Maybe I’m stupid and maybe we won’t ever see 2007 Joba for an extended period of time again. I still hope we do and think we will.
I am getting closer and closer to thinking that 2007 Joba is gone forever. There has been nothing to make me think otherwise and the farther we get from his dominant days, the more I forget about just how good he was when he first came up.
I’m not sure if the Yankees did in fact ruin Joba Chamberlain or if he was destined to fall on his face eventually once the league solved him and made adjustments. All I know is that I long for the days of 0-2 sliders and fist pumps. And I’m sure all the Yankees fans that were critical of Joba’s fist pump would take back their hatred for his antics if they could see some fist pumps this October.
It will be interesting to see how Girardi uses the bullpen late in games in the postseason now that Wood has found his pitch like Kenny Powers and now that Robertson has nearly perfected the art of getting out of almost inescapable jams. Girardi still has this odd loyalty to Joba despite his inconsistencies, and he is not scared to use him in situations that make Yankees fans expect the worst.
WHAT WENT RIGHT
I was waiting for the few notes of “Billie Jean” to come across the Fenway PA system when Robinson Cano hit his solo home run on Tuesday, as he swung, made contact and dropped his bat like it was on fire all in one smooth, flawless motion before gliding out of the box. Cano has looked really comfortable batting in the fifth spot and even though his home run was a solo shot, his approach with runners on also looks to have improved. Cano’s approach in RBI situations used to be to swing at the first pitch no matter where it was, but it looks like he is growing out of his bad habits and undisciplined hitting. I feel more confident with him up in big spots and believe that he will be able to hold on to his spot in the order over the course of the season.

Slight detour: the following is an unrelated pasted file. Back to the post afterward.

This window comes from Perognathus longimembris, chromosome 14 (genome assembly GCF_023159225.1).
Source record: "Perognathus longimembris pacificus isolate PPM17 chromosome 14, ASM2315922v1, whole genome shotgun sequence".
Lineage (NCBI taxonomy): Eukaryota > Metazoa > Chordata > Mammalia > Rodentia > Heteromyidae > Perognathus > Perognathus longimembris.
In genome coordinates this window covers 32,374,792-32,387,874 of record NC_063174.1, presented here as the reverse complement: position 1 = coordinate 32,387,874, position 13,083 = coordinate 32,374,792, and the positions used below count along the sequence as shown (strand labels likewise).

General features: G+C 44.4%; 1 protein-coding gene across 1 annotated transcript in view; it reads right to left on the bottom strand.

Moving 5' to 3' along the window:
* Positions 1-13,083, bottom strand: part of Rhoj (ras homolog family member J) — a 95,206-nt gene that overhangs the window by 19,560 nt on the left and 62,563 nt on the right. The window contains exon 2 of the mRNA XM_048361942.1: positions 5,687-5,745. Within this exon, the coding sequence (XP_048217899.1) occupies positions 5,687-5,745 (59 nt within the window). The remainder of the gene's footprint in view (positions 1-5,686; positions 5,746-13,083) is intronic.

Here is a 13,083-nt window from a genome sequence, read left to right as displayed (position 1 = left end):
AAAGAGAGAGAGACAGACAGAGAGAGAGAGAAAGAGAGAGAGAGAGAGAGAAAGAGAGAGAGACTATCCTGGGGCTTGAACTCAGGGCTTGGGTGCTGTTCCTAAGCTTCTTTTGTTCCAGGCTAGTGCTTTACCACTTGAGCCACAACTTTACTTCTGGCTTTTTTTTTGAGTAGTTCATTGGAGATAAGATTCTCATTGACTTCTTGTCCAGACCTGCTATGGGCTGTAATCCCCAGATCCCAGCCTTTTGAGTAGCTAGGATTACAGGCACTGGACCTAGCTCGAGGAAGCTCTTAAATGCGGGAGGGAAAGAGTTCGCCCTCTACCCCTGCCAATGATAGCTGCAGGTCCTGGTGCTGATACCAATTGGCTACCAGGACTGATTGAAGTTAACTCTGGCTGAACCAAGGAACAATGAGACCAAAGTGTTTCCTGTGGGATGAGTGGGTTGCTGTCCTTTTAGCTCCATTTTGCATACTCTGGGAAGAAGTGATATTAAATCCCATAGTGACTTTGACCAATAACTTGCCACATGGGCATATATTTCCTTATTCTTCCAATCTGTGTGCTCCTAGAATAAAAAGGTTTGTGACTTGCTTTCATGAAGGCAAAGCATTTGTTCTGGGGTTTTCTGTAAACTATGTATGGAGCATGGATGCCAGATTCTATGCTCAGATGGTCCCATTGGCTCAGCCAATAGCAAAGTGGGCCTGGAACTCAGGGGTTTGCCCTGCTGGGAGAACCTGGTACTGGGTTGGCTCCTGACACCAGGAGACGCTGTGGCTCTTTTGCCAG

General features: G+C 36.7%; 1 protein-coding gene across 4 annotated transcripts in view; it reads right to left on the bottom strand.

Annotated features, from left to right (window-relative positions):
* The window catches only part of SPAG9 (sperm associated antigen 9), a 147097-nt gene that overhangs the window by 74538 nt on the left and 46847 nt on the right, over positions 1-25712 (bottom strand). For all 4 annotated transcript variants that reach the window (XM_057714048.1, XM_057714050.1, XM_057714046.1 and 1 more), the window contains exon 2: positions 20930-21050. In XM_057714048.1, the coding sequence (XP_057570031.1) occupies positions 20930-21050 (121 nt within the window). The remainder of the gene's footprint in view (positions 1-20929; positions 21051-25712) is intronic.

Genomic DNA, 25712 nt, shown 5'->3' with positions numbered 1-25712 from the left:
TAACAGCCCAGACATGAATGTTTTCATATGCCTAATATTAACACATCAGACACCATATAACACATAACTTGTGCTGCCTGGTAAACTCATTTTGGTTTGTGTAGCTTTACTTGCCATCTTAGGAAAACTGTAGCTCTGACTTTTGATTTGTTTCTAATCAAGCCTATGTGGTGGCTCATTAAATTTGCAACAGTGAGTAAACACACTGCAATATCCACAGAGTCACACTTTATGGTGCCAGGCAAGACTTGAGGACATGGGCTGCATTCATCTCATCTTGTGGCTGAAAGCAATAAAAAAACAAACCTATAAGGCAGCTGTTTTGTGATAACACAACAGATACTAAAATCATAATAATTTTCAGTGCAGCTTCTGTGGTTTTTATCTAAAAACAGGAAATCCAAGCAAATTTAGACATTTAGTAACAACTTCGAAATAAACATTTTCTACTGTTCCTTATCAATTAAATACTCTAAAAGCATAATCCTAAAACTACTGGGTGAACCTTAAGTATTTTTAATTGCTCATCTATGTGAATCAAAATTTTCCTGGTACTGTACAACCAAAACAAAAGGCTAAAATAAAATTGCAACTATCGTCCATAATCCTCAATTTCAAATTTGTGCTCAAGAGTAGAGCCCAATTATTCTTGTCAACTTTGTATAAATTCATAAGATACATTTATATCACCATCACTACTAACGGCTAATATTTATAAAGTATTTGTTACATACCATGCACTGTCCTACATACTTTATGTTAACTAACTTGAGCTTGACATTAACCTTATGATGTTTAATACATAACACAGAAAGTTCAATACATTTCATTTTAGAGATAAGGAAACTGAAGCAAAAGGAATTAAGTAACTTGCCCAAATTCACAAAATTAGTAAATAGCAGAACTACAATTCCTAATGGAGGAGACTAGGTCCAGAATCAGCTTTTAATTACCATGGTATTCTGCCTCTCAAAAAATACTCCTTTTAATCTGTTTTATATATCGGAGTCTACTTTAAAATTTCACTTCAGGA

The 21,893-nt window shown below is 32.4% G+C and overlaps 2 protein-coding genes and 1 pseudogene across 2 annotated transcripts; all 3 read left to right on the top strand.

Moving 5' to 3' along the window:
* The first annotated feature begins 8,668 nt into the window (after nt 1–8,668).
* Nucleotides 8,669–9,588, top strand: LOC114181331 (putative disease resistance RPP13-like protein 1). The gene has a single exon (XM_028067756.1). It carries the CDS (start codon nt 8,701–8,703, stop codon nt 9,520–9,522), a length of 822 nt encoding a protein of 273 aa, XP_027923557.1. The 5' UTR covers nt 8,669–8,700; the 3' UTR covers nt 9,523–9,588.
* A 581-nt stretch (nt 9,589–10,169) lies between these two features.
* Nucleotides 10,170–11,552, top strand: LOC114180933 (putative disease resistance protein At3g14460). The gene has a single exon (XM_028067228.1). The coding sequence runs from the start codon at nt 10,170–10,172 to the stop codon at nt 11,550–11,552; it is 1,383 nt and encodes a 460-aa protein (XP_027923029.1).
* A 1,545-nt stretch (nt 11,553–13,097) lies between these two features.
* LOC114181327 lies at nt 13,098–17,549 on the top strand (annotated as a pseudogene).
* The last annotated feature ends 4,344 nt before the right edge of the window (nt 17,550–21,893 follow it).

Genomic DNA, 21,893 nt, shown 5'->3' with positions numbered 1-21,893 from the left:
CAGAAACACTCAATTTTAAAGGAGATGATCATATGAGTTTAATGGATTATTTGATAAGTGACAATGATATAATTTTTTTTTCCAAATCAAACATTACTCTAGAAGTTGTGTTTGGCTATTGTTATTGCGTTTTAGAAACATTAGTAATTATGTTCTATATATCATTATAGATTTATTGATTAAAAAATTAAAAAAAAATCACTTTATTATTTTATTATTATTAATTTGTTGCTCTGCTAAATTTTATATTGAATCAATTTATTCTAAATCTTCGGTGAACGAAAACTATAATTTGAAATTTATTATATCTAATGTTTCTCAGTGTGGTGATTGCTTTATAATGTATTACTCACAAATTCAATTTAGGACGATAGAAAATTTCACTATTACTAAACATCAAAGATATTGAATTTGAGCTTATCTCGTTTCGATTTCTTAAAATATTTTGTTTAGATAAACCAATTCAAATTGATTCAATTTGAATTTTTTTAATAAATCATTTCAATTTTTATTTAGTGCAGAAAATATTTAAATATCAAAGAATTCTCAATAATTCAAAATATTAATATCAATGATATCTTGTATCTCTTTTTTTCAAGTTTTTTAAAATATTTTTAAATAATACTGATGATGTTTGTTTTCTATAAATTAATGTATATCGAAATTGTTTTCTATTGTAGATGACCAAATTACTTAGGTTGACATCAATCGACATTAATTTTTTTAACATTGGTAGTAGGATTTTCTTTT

Robinson Cano made me look like a smart man with an MVP campaign in 2010. His approach at the plate over the last two seasons has gradually improved to the point where he is one of the most dangerous hitters in all of baseball and not just the free-swinging lackadaisical second baseman that many thought he would continue to be.
In 28 postseason games, Cano has been atrocious. He is hitting .217 and has just two home runs and 14 RBIs in 106 at-bats and both of those home runs came in the 2007 ALDS against the Indians. Last postseason, Cano went 11-for-57 (.193) with six RBIs in 15 games, but the Yankees still won it all despite his lack of production. Given the question marks surrounding the Yankees pitching and the importance of Cano in the lineup this postseason without Johnny Damon and Hideki Matsui, I’m not sure the Yankees can repeat as champions if Cano has another dreadful postseason.